To celebrate Google Trends’s 15th anniversary, we took a look at what questions about it have…well, trended. “How to use Google Trends?” and “how does Google Trends work?” were among the most-searched. So we decided to answer them with these 15 tips to help you get the most out of the tool and uncover interesting insights.
1. Data by date: Google Trends can tell you what people were searching for at any date from 2004 to a few minutes ago. It’s also based on two datasets: historic (2004-three days ago) and real-time (past week). Real-time is more granular, right down to minute-by-minute.
2. Trending versus top-searched: Trending (or rising) searches are those that are accelerating the fastest, while top-searched, or “most-searched,” are the most-searched queries in a specific time frame. Trending searches are useful for seeing how things have changed.
3. Choose topics when you can: When you start on Google Trends, you get the option to either search for a “term” or “topic.” We recommend choosing “topic” when possible. Topics are language agnostic and account for spelling variations (and mistakes!), as well as multiple names for the same thing.
5. Today’s trends: For a number of countries around the world, you can see what is trending each day. It’s also where you will get a sense of the volume of searches.
6. Find out what’s trending right now: Real-time search trends are great for seeing what’s happening in the moment and in the context of news coverage.
7. Always compare: If you want to understand the scale of a trend, use relative comparisons to gauge popularity. Weather is one of my favorite topics to use as a point of reference. It is one of the largest and most consistently searched for topics everyday.
8. See how different places search for the same thing: This is one of my favorite hidden features of Trends. You can compare up to five topics or search terms, and for each one, you can specify the geography. For example, you can see how searches for COVID-19 varied in different countries around the world over the past 12 months.
10. Trends are not polls: Google Trends is not a tool for creating scientific polls and shouldn’t be confused with polling data. It merely reflects the search interest in particular topics during a specified duration of time.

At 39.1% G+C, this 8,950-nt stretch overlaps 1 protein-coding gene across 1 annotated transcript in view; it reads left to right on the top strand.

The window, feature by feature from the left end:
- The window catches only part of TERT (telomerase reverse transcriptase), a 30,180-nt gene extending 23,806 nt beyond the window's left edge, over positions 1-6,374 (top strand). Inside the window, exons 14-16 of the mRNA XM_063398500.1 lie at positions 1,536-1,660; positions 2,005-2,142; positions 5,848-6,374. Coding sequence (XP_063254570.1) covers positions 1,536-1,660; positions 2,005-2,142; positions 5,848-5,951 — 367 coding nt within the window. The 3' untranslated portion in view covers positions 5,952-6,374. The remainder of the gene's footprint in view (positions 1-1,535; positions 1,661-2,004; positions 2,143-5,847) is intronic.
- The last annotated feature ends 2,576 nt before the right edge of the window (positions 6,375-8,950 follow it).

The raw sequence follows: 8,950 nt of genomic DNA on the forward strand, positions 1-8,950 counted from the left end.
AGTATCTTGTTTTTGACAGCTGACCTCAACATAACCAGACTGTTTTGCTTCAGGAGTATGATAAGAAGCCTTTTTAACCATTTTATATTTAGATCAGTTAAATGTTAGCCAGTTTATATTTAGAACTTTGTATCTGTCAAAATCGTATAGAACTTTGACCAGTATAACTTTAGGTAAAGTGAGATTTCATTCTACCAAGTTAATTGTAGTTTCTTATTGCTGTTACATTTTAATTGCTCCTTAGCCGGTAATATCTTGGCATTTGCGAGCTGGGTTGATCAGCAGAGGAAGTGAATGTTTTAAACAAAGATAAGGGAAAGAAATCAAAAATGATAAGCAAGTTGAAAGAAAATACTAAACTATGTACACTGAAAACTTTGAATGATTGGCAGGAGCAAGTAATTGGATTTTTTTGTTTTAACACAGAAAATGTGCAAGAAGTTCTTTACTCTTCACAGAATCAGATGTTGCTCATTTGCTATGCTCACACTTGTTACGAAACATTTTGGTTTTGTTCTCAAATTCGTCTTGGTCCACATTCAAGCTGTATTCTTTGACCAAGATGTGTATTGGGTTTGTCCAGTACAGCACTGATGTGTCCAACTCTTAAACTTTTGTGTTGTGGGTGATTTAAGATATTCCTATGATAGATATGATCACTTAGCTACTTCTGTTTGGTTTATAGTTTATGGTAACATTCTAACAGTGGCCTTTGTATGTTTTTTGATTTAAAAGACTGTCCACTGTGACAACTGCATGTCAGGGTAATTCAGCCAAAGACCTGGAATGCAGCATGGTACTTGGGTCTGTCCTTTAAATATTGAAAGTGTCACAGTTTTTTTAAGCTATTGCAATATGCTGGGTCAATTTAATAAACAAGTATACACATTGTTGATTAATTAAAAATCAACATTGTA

11. …But they can tell you a lot: The Organisation for Economic Co-operation and Development (OECD) uses Trends to track GDP each week, in between its quarterly releases, to get a more granular view of what’s happening to the world’s economy.
12. Autocomplete is not the same as Trends data: Autocomplete tries to predict what you're typing so you can get to what you're looking for faster. But because it's a predictive feature, we don't want to surprise people with predictions. So even though you can search for whatever you want, we have policies for what can appear in Autocomplete. Trends, on the other hand, is a tool where you can look up search interest in any query. Because you're typing it in and asking to see the results, we'll show you available Trends data for almost any query.
13. See what’s Trending near you: Another interesting feature on Trends in the U.S. is the ability to see what’s been trending in a metro area without even putting in a search term. You can see what was trending over the past month, or even year. For example, here’s what was trending in San Francisco over the past month.
14. Download your data: Just click on the download button next to each chart. For a bigger dataset, check out this new daily trending searches dataset from the Google BigQuery team.
15. And remember: Have fun with Google Trends! Around 15% of queries on Google Search each day have never been seen before. It’s a great way to peek behind the curtain at the constantly changing interests of people around the world.